By Nozipho Maphala
Over 1,500 delegates representing the then 55 member states of the Commonwealth met in Kigali, Rwanda in June at the much-anticipated Commonwealth Business Forum.
At the event, participants got an opportunity to deliberate on key global issues and the role of the Commonwealth in leading a global reset as the world emerges from the pandemic.
ZimTrade had the opportunity to be part of the event as part of the organisation’s strategy to grow exports to non-traditional markets.
Current trade between Zimbabwe and the Commonwealth community is at 18.4 percent, the bulk being dominated by trade in minerals and tobacco, both accounting for 34 percent.
With a market size of 2,5 billion people spread across its members, and GDP of US$13 trillion that is projected to increase to an estimated US$19,5 trillion by 2027; opportunities abound for local exporters to tap into member states which have demand for the country’s value-added goods and services, as well as horticultural produce.
ZimTrade is keen on growing trade in products which include edible fruit and nuts; coffees and spices, furniture and essential oils which have shown to have potential among commonwealth nations.
Currently, Zimbabwe is already trading with members of the Commonwealth, particularly United Kingdom (UK) in horticultural produce such as organic blueberries, mangetout peas, fine beans and cut flowers among others.
Recent reports state that Zimbabwe has risen to become one of the region’s leading exporters of blueberries, supplying over 5,000 tonnes of the delectable fruit a year.
In addition, feedback from export markets says some UK retailers have upgraded varieties like Ventura and Biloxi from local producers versus other origins due to their unmatched eating quality, and by so doing, offering higher prices for these.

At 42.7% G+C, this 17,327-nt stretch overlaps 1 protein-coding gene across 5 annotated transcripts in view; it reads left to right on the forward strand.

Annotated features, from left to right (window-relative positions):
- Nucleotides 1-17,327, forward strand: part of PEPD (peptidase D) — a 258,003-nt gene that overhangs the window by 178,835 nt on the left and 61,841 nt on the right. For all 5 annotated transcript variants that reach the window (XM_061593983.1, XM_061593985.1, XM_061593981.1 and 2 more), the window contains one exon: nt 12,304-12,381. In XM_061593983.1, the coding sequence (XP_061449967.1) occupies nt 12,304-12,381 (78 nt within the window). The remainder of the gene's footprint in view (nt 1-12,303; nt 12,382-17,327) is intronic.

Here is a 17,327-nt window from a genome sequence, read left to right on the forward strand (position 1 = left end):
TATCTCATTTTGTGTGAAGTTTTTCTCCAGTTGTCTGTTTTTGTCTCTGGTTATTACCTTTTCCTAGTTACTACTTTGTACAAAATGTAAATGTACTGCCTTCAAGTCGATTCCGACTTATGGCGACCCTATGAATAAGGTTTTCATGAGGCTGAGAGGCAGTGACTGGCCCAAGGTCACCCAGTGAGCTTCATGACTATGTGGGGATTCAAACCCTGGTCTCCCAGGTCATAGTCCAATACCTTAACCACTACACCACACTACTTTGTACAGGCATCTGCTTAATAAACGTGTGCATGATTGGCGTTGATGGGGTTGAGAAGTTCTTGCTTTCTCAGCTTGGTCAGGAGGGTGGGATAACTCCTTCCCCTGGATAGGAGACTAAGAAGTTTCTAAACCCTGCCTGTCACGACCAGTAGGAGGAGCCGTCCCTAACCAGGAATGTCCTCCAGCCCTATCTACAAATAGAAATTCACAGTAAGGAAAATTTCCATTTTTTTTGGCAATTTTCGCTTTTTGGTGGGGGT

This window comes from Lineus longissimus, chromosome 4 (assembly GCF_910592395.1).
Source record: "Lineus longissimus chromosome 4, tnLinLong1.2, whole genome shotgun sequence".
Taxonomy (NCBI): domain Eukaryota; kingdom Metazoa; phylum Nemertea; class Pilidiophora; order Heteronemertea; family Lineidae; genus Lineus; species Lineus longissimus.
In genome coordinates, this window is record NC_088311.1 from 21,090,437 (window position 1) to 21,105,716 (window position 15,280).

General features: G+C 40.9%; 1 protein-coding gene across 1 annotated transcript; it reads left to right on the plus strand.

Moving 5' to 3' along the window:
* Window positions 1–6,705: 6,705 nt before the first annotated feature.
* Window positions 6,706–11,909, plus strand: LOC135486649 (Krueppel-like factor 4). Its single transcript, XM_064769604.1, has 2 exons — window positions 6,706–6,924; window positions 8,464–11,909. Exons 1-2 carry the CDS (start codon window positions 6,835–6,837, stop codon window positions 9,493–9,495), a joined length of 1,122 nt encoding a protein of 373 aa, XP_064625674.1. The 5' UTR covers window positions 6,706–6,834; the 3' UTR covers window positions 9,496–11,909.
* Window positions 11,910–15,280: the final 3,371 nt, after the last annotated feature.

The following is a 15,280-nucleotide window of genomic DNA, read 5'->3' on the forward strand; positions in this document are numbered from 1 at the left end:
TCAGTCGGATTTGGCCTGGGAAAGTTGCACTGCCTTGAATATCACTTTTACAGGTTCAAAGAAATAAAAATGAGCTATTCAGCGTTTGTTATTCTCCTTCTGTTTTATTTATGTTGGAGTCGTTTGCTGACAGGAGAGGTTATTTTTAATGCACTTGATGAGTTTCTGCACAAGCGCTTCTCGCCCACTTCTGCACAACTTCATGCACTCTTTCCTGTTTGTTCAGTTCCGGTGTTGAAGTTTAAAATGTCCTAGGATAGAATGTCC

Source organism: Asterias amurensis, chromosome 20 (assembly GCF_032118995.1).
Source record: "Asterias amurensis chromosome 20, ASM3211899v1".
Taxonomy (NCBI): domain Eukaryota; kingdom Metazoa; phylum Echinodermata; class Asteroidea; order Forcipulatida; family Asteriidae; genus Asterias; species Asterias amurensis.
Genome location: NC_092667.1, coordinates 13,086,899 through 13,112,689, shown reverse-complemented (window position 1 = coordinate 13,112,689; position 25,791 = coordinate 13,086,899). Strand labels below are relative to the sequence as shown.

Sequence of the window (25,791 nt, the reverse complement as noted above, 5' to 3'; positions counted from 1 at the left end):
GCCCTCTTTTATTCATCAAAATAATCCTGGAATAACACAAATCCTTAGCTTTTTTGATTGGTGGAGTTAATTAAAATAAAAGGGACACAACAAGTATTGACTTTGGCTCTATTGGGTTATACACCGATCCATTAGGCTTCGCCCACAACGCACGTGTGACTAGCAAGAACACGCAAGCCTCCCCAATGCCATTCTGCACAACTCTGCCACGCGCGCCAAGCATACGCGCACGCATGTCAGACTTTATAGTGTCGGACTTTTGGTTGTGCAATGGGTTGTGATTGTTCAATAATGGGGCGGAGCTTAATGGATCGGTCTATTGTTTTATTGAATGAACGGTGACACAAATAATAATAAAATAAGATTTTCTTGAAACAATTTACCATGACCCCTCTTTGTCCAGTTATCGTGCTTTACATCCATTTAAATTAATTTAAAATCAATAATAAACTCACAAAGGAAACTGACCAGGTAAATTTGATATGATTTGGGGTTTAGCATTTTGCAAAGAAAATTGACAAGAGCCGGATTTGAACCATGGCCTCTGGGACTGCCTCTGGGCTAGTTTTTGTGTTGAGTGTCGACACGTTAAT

Excellent soil quality and favourable climatic in the country largely contribute to this superior quality output.
To boost production of high potential products in order to maximise on such opportunities as presented in the Commonwealth, ZimTrade is currently working on various cluster initiatives in specific sectors along areas of competitive and comparative advantages.
The organisation is offering various capacity development activities in order to strengthen local companies in regaining their competitive edge in the international market.
The cluster concept is useful in that it can help accommodate out-growers who increase production of various commodities.
Many companies around the world rely on out grower schemes and closer to home, established companies like Tanganda, Ariston, and Tongaat Hullet among others have thriving out-grower schemes that boost their exports capacity.
Similarly, the arts and crafts, is another sector with potential within the Commonwealth community that is currently being supported.
The basket weaving groups of the Matabeleland North and Manicaland provinces will be empowered to gain the skills and certifications necessary to penetrate markets within the Commonwealth.
In fact, to empower this sector with a strong bias towards women owned businesses, Zimbabwe will be participating in the Birmingham Autumn Festival in September this year, where five companies in the arts and crafts, gifts and lifestyle sectors will be supported to showcase their wares to some of the Commonwealth member nations in attendance.
Various programs held in conjunction with local and international development cooperative partners, are in place to build capacity in that sector with the intention to penetrate the Commonwealth community.
To determine specific gaps within the community, ZimTrade continues to pursue various activities to generate market intelligence.
A Market Survey was carried out earlier this year to ascertain appetite of Zimbabwean products in the UK market, to which it was found that there were immense opportunities in processed foods, fast moving consumer goods and horticultural produce.